After WTO negotiations failed last week, experts worry whether the Doha talks will be continued at all
The idea was to create a unified trade regime for the entire globe. But with WTO talks failing last week, the future of trade looks much more fragmented. Myriad bilateral agreements are on the horizon — and bitter trade wars are likely.
The day after the World Trade Organization (WTO) talks collapsed amid squabbling last Tuesday, with the limousines already lined up along Geneva's lakeside promenade, the participants to the conference suddenly appeared to have found agreement after all — at least when it came to their choice of words.
Indonesian Minister of Trade Mari Elka Pangestu said that she was "deeply disappointed." Kamal Nath, the Indian industry minister, also expressed his "deep disappointment." And when US Trade Representative Susan Schwab spoke of a "very disappointing turn of events," European Trade Commissioner and avowed cynic Peter Mandelson couldn't help but echo the general sense of official mourning over the conference. It was "heart-breaking," Mandelson said of the meeting's outcome.
This collective melancholy is certainly appropriate. For nine days, the senior representatives of 153 countries attempted in vain to agree on a new set of rules and regulations to govern international trade. The ultimate failure last week of this most recent effort, may mark the end of mankind's dream of a world without borders and customs barriers.
Confusing Meshwork of Bilateral Agreements
Now, it is unclear whether the talks, which began in the fall of 2001 in Doha, the capital of Qatar, will be continued at all. A senior member of the German delegation summed up the prevailing mood as "over and done with." Pascal Lamy, WTO Director General, was hardly more upbeat. "We will need to let the dust settle a bit," said Lamy, whose term ends next year. "WTO members will need to have a sober look at if and how they bring the pieces back together."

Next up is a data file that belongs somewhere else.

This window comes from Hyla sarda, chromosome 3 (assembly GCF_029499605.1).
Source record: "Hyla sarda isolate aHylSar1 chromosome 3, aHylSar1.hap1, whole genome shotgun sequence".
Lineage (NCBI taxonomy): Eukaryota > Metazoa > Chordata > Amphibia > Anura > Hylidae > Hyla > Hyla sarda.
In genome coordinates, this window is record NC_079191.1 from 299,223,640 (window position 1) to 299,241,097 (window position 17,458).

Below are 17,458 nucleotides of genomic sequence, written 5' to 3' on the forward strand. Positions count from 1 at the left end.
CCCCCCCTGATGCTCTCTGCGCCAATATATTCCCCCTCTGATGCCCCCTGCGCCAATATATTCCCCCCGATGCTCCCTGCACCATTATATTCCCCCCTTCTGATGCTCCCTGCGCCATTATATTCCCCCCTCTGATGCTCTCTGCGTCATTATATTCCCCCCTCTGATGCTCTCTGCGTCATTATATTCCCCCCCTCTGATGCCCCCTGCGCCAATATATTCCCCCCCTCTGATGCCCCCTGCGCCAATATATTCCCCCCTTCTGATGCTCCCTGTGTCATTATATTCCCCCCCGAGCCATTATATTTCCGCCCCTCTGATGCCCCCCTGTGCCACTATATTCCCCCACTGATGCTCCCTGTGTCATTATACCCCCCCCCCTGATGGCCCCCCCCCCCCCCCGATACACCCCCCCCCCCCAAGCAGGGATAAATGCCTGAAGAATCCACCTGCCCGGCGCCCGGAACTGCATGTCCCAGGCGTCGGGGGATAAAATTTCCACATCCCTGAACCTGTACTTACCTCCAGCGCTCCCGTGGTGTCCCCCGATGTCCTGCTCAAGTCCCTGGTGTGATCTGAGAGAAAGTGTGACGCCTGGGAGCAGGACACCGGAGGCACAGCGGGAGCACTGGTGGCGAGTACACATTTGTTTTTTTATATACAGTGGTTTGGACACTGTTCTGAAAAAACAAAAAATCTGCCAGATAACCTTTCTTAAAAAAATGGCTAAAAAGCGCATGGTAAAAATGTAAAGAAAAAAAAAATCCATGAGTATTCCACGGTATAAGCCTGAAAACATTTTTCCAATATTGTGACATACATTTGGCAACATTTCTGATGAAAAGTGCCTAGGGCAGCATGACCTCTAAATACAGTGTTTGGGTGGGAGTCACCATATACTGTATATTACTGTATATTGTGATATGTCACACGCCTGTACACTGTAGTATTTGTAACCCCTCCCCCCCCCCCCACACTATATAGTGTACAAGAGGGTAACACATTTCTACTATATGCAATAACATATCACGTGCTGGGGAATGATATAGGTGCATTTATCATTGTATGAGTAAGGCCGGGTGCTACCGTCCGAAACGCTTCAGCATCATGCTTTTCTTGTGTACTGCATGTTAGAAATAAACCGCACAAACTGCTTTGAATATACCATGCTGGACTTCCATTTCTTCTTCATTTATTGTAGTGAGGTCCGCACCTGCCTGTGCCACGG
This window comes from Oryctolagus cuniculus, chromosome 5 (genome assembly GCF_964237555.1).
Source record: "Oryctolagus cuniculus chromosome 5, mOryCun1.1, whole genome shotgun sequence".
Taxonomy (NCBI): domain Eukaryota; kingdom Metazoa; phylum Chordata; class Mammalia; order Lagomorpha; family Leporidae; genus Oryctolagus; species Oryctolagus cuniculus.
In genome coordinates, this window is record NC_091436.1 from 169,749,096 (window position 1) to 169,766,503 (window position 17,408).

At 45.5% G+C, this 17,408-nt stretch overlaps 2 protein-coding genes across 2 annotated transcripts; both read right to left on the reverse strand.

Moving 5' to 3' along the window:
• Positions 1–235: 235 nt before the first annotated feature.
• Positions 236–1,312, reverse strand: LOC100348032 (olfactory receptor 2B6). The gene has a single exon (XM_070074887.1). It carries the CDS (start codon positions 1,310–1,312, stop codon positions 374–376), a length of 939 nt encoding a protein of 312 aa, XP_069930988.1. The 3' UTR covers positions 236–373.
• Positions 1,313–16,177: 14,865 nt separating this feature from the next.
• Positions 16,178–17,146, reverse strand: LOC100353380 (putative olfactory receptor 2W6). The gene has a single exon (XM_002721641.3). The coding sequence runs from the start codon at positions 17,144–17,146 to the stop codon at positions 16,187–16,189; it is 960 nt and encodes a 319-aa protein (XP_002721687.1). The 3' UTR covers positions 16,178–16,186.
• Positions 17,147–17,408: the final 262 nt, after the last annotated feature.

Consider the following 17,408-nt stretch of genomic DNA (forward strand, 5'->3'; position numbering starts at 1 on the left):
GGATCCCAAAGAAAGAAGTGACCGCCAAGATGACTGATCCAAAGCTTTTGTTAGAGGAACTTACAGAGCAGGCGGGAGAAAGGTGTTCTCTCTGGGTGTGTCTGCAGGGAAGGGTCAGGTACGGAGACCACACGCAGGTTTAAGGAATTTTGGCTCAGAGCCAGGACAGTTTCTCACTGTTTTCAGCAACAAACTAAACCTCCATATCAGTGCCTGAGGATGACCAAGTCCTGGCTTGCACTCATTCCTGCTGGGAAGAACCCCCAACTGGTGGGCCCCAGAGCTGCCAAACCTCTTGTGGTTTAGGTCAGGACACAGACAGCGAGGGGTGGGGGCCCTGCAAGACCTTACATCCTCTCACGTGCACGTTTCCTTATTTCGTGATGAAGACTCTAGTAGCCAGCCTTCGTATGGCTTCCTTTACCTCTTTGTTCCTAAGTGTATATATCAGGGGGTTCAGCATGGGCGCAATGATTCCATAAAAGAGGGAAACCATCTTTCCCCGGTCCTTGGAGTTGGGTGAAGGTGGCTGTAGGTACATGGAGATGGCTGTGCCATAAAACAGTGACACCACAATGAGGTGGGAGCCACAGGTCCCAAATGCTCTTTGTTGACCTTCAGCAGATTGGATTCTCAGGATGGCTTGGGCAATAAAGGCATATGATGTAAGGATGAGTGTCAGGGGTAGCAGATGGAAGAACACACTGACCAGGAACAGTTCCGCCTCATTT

Experts fear that, instead of a uniform body of rules and regulations, what will now emerge is a confusing meshwork of bilateral trade agreements — to the detriment of consumers and the poorest countries of the developing world.
Ironically, it was a relatively petty argument between Indian chief negotiator Nath and his US counterpart Schwab that led to the fracture. The two delegates were fundamentally in agreement that India should allow more US-produced beef and seed into the country. The only point of contention was how much more.
But the two negotiators were placed under too much pressure from the home front. The United States is in the middle of an election campaign. And India's trade minister had to fly home for a short time during the negotiations to fend off a motion of no confidence against the government.
Still, the real reason for the failed negotiations runs deeper. Concerns about globalization have become greater than the hopes it engenders, even in the industrialized nations and the successful emerging economies. Lamy is now referring to last Tuesday's debacle a "collective failure."
Forcing Others to Make Concessions
The roots of the problem lie in the prevailing ascendancy of national egotism and territorialism. Even the representatives of the European Union were incapable of agreeing on a common position. Theoretically, all countries are in favor of reducing trade barriers. But in practice countries are more interested in reducing the barriers of other countries, not their own. The game is that of forcing others to make concessions without having to make any sacrifices yourself.
The United States, for example, wants to sell its agricultural products to the rising economies of India and China, and to do so with as few barriers as possible. But at the same time the Americans refuse to drastically reduce subsidies to their own farmers and, for example, to permit increases in the importation of cotton from countries like Burkina Faso and other West African nations.